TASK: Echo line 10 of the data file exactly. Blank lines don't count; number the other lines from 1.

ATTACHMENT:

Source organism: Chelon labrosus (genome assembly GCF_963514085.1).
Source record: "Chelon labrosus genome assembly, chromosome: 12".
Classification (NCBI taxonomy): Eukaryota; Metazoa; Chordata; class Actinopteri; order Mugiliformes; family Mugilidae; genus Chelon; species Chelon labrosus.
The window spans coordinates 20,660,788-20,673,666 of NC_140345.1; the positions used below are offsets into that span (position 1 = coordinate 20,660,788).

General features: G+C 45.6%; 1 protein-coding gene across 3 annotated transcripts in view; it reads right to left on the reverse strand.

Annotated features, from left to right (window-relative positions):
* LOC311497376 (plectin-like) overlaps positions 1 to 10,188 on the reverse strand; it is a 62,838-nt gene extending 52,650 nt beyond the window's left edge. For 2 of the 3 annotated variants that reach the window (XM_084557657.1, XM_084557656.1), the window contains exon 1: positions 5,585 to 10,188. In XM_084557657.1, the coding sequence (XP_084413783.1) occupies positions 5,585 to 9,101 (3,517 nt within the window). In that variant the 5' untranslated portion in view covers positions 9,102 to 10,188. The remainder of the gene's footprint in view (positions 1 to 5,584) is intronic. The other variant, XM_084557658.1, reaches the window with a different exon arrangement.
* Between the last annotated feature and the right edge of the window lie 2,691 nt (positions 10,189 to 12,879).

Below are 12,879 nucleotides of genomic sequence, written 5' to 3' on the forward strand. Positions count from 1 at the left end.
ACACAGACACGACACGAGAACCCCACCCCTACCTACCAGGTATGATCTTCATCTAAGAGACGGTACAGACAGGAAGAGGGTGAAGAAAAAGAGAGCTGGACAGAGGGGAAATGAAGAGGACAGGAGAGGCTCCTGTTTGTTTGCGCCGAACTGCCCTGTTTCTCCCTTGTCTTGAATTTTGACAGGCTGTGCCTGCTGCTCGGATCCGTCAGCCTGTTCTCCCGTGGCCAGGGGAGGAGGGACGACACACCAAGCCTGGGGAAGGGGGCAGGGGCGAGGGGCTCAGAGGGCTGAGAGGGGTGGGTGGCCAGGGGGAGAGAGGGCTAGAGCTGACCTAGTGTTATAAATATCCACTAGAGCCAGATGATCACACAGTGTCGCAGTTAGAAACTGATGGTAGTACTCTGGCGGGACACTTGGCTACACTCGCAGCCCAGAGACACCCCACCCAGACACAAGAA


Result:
ACACAGACACGACACGAGAACCCCACCCCTACCTACCAGGTATGATCTTCATCTAAGAGACGGTACAGACAGGAAGAGGGTGAAGAAAAAGAGAGCTGGACAGAGGGGAAATGAAGAGGACAGGAGAGGCTCCTGTTTGTTTGCGCCGAACTGCCCTGTTTCTCCCTTGTCTTGAATTTTGACAGGCTGTGCCTGCTGCTCGGATCCGTCAGCCTGTTCTCCCGTGGCCAGGGGAGGAGGGACGACACACCAAGCCTGGGGAAGGGGGCAGGGGCGAGGGGCTCAGAGGGCTGAGAGGGGTGGGTGGCCAGGGGGAGAGAGGGCTAGAGCTGACCTAGTGTTATAAATATCCACTAGAGCCAGATGATCACACAGTGTCGCAGTTAGAAACTGATGGTAGTACTCTGGCGGGACACTTGGCTACACTCGCAGCCCAGAGACACCCCACCCAGACACAAGAA